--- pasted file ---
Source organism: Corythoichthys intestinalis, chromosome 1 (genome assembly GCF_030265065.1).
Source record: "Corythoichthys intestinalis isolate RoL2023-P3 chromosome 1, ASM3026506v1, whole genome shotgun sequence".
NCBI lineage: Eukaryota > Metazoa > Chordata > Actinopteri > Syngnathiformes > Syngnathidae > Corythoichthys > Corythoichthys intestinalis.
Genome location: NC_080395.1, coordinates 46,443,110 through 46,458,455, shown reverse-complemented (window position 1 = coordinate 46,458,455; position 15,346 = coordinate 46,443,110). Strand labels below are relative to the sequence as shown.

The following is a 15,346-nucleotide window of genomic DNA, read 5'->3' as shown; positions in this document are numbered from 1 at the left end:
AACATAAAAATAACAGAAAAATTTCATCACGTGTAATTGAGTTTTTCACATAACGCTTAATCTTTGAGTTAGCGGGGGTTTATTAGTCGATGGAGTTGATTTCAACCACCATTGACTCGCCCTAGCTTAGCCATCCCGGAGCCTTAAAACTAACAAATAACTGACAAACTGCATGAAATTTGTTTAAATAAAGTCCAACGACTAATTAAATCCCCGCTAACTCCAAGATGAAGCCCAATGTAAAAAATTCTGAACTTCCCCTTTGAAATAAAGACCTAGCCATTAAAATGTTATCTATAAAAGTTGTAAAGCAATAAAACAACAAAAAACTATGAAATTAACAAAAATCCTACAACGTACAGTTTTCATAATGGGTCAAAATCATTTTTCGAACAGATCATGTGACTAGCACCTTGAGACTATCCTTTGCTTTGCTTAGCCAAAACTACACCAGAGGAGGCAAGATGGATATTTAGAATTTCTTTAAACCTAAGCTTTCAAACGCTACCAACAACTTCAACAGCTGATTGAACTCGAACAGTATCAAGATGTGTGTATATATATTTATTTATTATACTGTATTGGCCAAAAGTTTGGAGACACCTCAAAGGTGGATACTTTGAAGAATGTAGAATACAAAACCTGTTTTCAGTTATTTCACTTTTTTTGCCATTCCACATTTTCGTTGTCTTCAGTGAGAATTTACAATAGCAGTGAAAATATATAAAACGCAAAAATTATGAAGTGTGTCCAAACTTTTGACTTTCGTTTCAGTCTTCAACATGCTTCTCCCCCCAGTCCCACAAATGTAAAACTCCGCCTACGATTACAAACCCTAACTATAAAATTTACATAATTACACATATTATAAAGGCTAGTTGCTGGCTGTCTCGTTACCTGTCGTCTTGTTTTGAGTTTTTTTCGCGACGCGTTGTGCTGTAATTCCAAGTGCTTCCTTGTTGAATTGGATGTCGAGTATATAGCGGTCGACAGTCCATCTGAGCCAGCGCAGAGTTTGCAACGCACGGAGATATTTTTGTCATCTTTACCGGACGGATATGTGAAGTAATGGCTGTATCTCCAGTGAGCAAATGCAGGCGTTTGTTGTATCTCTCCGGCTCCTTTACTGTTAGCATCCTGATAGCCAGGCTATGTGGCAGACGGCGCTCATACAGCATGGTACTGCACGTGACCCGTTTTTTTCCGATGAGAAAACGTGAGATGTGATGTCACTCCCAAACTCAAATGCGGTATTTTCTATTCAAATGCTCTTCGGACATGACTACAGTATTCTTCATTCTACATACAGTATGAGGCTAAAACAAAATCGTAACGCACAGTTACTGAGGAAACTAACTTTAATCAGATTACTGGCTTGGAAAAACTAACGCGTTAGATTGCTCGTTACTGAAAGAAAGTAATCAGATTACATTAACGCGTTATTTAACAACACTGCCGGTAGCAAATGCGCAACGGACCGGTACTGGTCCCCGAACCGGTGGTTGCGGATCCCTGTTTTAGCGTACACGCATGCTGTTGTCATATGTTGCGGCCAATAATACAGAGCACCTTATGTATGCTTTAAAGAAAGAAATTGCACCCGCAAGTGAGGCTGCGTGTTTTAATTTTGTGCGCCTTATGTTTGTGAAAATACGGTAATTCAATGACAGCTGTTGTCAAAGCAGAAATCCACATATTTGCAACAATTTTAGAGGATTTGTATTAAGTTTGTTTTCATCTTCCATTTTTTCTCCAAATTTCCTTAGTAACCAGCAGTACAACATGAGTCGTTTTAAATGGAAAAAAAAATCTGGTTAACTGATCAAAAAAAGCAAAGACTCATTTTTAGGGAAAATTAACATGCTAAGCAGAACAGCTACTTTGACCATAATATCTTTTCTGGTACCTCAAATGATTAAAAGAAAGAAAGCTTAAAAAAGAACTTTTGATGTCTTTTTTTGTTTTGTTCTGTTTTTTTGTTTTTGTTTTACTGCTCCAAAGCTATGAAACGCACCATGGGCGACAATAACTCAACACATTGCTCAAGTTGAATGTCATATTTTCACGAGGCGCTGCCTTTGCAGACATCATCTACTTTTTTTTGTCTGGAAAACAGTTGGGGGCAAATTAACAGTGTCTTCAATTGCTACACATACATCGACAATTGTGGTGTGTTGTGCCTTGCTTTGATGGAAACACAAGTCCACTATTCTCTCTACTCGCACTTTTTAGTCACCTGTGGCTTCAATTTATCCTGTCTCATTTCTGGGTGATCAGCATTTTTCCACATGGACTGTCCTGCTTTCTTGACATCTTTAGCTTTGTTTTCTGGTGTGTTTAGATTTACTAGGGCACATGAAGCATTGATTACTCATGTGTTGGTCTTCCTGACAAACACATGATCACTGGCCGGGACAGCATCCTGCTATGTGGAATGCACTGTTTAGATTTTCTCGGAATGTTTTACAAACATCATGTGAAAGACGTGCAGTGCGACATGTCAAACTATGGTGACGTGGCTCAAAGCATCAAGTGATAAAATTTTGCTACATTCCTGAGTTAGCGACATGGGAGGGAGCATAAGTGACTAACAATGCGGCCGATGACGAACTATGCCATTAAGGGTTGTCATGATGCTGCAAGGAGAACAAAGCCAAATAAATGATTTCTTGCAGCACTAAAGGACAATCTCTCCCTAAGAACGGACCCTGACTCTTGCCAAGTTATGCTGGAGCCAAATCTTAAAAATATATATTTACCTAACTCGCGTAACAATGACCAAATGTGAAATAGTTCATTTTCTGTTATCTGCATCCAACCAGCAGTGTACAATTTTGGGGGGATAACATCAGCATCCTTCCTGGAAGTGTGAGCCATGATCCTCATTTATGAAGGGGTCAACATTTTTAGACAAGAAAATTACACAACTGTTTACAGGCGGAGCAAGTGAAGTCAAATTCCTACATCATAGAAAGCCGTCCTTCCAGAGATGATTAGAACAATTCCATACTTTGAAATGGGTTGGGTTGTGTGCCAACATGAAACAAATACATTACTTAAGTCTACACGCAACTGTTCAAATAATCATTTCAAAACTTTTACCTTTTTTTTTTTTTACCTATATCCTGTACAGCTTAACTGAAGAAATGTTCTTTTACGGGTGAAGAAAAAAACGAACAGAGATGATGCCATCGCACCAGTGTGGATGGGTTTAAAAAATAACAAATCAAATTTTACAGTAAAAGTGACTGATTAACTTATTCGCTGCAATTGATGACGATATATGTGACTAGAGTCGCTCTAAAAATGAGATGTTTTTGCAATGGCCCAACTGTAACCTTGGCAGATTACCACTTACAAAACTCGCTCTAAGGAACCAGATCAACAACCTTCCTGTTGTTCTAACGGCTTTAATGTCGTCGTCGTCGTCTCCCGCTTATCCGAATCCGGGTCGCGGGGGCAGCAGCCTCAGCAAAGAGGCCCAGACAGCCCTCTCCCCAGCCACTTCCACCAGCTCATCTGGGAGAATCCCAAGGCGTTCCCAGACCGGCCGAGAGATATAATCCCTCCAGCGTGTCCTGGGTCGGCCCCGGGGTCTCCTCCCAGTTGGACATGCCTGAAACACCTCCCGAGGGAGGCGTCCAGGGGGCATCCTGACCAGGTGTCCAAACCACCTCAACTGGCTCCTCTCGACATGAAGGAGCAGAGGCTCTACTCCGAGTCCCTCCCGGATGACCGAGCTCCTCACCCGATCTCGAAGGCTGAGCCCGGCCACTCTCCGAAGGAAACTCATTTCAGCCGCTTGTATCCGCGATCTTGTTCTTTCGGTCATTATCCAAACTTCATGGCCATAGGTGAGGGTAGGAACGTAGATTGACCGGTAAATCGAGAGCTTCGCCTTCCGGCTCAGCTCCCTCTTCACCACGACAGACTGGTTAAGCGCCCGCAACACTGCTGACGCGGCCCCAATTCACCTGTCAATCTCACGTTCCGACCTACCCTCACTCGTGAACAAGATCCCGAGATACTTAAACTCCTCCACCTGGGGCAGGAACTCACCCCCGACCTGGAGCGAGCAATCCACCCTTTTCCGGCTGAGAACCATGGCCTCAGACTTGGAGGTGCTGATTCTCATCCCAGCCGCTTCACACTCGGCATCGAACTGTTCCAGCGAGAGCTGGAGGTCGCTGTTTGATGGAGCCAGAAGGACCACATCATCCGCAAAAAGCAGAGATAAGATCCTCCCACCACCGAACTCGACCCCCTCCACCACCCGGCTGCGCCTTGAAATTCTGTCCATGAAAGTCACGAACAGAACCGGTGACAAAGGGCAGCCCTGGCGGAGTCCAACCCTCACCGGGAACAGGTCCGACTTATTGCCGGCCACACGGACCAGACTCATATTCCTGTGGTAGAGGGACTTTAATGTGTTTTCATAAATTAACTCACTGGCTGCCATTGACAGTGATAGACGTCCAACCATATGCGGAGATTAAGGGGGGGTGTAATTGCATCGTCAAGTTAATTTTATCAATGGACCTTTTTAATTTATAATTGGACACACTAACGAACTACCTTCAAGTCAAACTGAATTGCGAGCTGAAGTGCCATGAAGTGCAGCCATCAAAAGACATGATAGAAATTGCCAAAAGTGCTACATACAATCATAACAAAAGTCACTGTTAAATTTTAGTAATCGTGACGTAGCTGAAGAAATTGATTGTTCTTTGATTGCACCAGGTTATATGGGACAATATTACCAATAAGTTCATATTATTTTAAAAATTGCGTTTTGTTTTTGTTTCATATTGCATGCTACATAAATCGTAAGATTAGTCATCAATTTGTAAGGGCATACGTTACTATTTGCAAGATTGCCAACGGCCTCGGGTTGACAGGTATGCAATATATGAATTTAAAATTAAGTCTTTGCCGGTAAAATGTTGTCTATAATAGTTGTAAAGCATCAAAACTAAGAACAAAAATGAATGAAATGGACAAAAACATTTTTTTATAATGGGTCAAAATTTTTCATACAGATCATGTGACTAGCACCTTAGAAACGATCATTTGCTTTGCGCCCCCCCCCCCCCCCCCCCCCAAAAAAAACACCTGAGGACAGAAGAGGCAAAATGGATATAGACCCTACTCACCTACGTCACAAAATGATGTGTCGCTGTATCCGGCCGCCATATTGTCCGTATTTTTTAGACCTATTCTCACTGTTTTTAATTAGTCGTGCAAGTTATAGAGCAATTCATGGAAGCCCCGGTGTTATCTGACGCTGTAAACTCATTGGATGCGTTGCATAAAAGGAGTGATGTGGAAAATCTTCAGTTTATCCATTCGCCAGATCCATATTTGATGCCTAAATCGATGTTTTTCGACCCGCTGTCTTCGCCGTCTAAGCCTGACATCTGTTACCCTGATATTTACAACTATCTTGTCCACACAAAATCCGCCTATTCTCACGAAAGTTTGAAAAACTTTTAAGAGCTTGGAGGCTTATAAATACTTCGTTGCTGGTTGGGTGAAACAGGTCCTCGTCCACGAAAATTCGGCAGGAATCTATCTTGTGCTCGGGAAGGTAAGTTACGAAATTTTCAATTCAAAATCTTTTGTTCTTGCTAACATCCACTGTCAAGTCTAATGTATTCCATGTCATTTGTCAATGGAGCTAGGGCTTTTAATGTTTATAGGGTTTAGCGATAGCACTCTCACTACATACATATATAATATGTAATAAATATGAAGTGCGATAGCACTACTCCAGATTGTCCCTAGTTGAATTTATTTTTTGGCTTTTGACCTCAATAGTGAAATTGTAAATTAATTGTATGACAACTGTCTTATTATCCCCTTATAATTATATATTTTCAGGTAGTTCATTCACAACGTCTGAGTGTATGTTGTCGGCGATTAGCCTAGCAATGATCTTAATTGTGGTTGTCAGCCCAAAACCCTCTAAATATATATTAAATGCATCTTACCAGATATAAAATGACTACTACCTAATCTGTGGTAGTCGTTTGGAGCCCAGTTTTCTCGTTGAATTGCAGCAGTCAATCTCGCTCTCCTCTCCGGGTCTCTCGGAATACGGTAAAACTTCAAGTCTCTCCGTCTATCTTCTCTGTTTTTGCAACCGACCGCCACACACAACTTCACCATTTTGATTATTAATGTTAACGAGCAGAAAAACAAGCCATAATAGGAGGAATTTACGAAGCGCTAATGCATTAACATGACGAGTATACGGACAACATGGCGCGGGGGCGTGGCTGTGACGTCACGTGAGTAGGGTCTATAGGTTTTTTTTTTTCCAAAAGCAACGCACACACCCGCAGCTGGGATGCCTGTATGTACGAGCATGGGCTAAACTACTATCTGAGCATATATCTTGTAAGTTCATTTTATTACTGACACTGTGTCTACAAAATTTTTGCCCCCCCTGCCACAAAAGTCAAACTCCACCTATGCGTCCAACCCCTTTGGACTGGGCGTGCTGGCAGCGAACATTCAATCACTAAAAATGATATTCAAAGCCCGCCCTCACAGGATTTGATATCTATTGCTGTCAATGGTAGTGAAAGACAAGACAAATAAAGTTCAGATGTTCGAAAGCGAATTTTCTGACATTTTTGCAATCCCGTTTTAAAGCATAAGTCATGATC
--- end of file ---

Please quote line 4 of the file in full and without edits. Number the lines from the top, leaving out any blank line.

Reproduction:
Genome location: NC_080395.1, coordinates 46,443,110 through 46,458,455, shown reverse-complemented (window position 1 = coordinate 46,458,455; position 15,346 = coordinate 46,443,110). Strand labels below are relative to the sequence as shown.